(by Maha Rouchati)
(My mom, my sister Chada, and me)
Moroccan cuisine is a sort of religion. It contains a moral code, a specific and fundamental set of beliefs and practices. From an early age, we learn that mint tea goes alongside bread and butter at family gatherings. We always make sure to feed our stomachs as well as our souls. And mothers are goddesses. My mother and I stepped into a love that pre-existed us, and but the bond intensified over a common passion: cooking.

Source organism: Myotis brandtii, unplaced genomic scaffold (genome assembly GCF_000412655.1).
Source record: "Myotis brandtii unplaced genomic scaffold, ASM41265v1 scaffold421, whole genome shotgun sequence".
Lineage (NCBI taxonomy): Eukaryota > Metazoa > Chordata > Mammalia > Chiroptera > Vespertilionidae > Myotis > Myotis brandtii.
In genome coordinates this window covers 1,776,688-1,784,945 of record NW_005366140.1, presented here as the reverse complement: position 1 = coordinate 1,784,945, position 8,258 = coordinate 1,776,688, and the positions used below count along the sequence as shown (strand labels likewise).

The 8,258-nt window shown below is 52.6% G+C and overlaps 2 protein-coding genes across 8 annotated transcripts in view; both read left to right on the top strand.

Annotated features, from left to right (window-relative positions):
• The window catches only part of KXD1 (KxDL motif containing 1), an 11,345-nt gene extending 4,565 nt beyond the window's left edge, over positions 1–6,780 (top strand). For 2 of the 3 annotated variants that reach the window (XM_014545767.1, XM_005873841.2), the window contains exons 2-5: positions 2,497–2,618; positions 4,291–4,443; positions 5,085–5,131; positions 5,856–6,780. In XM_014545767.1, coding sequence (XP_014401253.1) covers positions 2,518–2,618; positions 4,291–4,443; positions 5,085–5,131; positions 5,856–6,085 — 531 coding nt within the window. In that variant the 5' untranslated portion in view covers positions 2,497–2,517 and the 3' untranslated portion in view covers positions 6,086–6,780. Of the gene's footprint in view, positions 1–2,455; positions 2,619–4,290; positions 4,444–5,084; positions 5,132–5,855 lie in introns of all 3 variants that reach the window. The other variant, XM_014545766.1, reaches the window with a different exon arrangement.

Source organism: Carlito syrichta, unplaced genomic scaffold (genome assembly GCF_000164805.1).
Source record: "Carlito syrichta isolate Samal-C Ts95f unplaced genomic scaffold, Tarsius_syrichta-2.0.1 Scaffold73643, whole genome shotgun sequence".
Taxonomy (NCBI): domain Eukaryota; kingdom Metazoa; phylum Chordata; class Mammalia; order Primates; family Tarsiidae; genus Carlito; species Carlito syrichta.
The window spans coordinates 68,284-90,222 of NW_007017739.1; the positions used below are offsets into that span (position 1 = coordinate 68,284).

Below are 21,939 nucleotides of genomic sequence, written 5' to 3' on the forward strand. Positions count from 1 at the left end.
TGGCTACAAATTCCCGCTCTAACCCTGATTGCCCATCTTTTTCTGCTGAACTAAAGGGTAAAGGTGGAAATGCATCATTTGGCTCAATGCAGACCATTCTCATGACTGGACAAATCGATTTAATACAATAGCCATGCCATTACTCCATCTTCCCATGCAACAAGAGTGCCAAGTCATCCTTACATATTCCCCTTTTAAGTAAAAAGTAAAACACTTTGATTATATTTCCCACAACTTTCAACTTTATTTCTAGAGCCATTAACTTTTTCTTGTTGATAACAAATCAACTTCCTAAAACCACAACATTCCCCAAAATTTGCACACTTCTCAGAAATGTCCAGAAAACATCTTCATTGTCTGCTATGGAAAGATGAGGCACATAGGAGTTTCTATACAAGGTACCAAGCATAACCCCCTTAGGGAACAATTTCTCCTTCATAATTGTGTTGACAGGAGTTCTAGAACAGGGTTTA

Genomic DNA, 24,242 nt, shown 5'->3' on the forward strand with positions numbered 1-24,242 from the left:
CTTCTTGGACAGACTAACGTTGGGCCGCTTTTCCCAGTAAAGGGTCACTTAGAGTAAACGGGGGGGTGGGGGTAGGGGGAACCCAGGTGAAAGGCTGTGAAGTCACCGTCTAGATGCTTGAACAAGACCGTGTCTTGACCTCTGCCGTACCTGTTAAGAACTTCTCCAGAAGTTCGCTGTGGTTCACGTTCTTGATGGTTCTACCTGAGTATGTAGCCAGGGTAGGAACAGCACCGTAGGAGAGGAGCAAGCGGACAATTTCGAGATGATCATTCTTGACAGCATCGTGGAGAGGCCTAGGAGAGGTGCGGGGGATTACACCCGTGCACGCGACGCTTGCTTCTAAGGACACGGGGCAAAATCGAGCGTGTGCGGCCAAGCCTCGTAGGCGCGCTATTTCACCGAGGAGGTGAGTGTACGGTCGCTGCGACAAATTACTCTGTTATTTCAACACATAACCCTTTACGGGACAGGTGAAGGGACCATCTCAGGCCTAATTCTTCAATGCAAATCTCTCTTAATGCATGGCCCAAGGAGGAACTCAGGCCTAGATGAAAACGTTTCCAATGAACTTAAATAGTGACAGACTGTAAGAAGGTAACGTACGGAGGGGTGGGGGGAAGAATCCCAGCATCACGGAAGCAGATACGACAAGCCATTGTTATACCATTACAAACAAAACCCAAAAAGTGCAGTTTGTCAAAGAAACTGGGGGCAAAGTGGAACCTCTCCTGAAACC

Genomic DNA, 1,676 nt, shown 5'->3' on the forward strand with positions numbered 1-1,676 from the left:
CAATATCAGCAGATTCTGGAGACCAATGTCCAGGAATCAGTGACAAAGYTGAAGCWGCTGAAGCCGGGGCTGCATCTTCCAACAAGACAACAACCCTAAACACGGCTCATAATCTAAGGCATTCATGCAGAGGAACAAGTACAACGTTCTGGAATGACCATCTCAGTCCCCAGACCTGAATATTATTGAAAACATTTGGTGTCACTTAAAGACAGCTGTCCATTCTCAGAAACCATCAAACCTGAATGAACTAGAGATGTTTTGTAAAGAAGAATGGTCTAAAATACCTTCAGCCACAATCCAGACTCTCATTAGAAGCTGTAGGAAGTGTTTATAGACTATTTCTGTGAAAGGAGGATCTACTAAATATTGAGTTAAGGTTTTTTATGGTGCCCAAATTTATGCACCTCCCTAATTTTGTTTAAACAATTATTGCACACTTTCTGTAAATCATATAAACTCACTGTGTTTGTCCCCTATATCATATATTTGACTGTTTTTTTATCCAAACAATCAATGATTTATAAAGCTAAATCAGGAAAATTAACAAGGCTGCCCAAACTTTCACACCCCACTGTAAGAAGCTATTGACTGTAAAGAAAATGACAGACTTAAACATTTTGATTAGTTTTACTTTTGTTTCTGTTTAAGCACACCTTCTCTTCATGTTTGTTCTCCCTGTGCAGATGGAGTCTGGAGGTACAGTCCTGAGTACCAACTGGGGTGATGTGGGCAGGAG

I grew up in a house with a spicy-herby smell, and it turned into a bakery before Eid (an important religious event in the Muslim world, marking the end of Ramadan fasting). My mom works as a teacher for four hours every day, but never missed a chance to impress us with her creativity and dexterity. I was assigned back-up tasks such as looking for flour and sugar and the needed utensils. I was allowed to watch, while she crafted her culinary art—a little jealous for not being able to pitch in, and longing for the day where I could be in her shoes.